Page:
Restorative practices are sagrados, sacred. These practices are rooted in indigeneity and offer a way of life that recognizes our responsibility for self, others, our community, our Mother Earth, and all earth’s creatures. Restorative practices provide a way to both build and repair relationships with self, others, and the broader community. We adopt these teachings—this way of being—so that we can improve and build a stronger society for future generations.
Restorative practices are based on the belief that all human beings want and deserve to be heard, seen, and accepted. They are based on the belief that all human beings intrinsically want to do the right thing and embrace growth. People who have a restorative mindset and what we refer to as a heartset are authentic and reflective; they can build trust, listen with their hearts as well as their minds, embrace difficult and awkward situations, seek growth, and provide opportunities for others to grow. They are human-focused to their core.
Having a restorative mindset means that you have the tools and methods to guide restorative practices. It also means that you believe others are capable of wanting to address and repair harm. Having a restorative heartset means that you’re emotionally grounded and you embrace vulnerability and authenticity in yourself and others.
Father Greg Boyle, founder of Homeboy Industries, a gang intervention and rehab program, believes that a truly restorative person doesn’t just serve students, staff, and community, but savors life with them. He says, “We don’t go to the margins to rescue but to be rescued.” We recognize that we walk in life alongside students, connect beyond academic learning, and feel impact through our shared human experience. Restorative practices allow us to create a space where we can be heard, seen, and accepted. Through dialogue, we can share who we are, where we come from, what we desire, what our hopes are for ourselves, our families, and our communities. When we listen to the hearts, pain, and dreams of others, we feel truly connected in our shared experiences as human beings. We stop seeing people as the other or as having the potential to be our enemy or the bad guy. This connection is the basis for healing and problem solving.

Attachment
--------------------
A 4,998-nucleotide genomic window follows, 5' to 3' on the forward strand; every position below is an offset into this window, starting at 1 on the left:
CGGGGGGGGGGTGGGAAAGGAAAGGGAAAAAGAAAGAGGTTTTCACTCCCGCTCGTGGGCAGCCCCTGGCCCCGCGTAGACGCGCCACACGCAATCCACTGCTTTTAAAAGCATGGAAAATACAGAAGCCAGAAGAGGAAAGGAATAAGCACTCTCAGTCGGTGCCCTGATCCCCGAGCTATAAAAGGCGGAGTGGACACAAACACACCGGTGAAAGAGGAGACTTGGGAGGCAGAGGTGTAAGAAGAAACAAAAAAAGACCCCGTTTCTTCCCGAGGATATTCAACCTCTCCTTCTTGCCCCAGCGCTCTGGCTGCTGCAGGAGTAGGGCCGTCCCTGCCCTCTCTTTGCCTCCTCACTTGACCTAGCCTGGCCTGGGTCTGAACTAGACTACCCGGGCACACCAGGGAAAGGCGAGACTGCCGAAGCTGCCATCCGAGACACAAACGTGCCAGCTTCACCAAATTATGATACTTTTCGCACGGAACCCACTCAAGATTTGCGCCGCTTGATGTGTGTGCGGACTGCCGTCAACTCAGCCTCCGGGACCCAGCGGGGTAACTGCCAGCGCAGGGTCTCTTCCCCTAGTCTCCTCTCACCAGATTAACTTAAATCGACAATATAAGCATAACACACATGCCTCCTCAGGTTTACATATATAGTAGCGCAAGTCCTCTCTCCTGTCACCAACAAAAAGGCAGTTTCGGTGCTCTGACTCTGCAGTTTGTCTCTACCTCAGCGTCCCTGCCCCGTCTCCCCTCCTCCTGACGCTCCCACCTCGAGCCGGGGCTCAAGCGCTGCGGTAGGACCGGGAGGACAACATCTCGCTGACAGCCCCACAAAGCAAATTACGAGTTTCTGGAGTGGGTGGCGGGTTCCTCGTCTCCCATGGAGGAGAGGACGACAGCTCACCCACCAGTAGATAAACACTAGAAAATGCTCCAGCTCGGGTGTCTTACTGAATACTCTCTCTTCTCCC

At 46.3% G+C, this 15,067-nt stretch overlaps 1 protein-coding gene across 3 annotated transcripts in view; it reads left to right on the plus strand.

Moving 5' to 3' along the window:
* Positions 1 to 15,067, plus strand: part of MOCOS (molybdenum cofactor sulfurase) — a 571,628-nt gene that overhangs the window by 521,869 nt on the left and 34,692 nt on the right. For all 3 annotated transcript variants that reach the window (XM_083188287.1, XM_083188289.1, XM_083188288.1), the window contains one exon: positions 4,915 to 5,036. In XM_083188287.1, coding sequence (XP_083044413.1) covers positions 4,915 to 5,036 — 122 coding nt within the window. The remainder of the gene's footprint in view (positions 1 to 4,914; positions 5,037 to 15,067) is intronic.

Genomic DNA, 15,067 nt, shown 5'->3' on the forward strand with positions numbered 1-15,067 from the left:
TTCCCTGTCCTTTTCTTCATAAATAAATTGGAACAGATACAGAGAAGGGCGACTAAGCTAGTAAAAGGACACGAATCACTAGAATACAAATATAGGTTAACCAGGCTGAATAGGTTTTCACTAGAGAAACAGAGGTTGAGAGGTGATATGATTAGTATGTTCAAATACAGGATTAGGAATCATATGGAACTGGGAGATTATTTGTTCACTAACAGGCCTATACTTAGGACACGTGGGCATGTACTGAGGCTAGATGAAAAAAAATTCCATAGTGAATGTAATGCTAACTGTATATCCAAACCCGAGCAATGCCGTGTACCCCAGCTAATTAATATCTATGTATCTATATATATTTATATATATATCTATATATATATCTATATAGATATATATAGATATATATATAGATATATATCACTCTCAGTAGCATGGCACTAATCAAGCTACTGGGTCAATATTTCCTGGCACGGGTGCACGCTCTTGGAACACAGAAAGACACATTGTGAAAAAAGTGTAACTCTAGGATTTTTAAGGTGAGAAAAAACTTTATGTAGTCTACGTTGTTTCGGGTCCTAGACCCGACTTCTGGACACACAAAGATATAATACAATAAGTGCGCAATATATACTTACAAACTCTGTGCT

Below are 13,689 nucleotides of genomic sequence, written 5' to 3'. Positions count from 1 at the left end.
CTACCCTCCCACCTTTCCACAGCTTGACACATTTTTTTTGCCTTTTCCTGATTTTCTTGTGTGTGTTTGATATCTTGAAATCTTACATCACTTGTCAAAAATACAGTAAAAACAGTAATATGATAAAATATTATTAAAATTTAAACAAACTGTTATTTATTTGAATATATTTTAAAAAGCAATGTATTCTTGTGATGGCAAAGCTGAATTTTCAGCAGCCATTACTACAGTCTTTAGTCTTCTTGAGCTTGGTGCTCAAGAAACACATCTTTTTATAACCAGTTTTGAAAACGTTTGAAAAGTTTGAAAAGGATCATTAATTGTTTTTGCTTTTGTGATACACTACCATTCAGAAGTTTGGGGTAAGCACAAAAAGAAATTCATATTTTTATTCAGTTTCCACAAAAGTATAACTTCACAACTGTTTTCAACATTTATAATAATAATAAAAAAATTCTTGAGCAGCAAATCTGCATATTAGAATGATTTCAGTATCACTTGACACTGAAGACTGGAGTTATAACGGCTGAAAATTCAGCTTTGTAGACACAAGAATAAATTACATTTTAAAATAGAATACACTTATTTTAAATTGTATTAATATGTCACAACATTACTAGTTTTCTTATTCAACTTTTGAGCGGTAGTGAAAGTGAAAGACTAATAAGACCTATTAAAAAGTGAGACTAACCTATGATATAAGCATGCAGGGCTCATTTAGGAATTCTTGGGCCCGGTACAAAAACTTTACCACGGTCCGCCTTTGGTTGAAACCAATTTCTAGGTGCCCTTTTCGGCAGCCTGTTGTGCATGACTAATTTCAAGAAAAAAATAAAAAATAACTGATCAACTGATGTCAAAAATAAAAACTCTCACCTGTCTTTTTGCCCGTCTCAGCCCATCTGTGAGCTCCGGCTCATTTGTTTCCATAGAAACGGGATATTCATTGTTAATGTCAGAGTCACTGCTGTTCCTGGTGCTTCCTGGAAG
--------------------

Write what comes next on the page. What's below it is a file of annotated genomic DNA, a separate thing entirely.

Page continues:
Restorative practices are about being and doing.
In our society, we have a difficult time being direct with others about what we think or feel for fear of hurting someone else’s feelings or of being perceived in a negative way. Talking with someone who you perceive as having hurt or harmed you is uncomfortable and scary. Many of us fear being judged or labeled, and we avoid real conversations. We have a tendency to shy away from conversations that may offend or make someone else uncomfortable, and instead, we live in a state of discomfort. We also have a hard time taking responsibility for our own actions that contribute to conflicts. We are not really taught how to solve conflicts or how to effectively communicate when we’ve been harmed. Because most of us haven’t developed healthy conflict-resolution and communication skills, when conflict happens or harm occurs, many people hold their emotions in, which can result in unresolved pain that leads to pent-up anger and stress. What also happens is that we start to see the person who hurt us as a villain.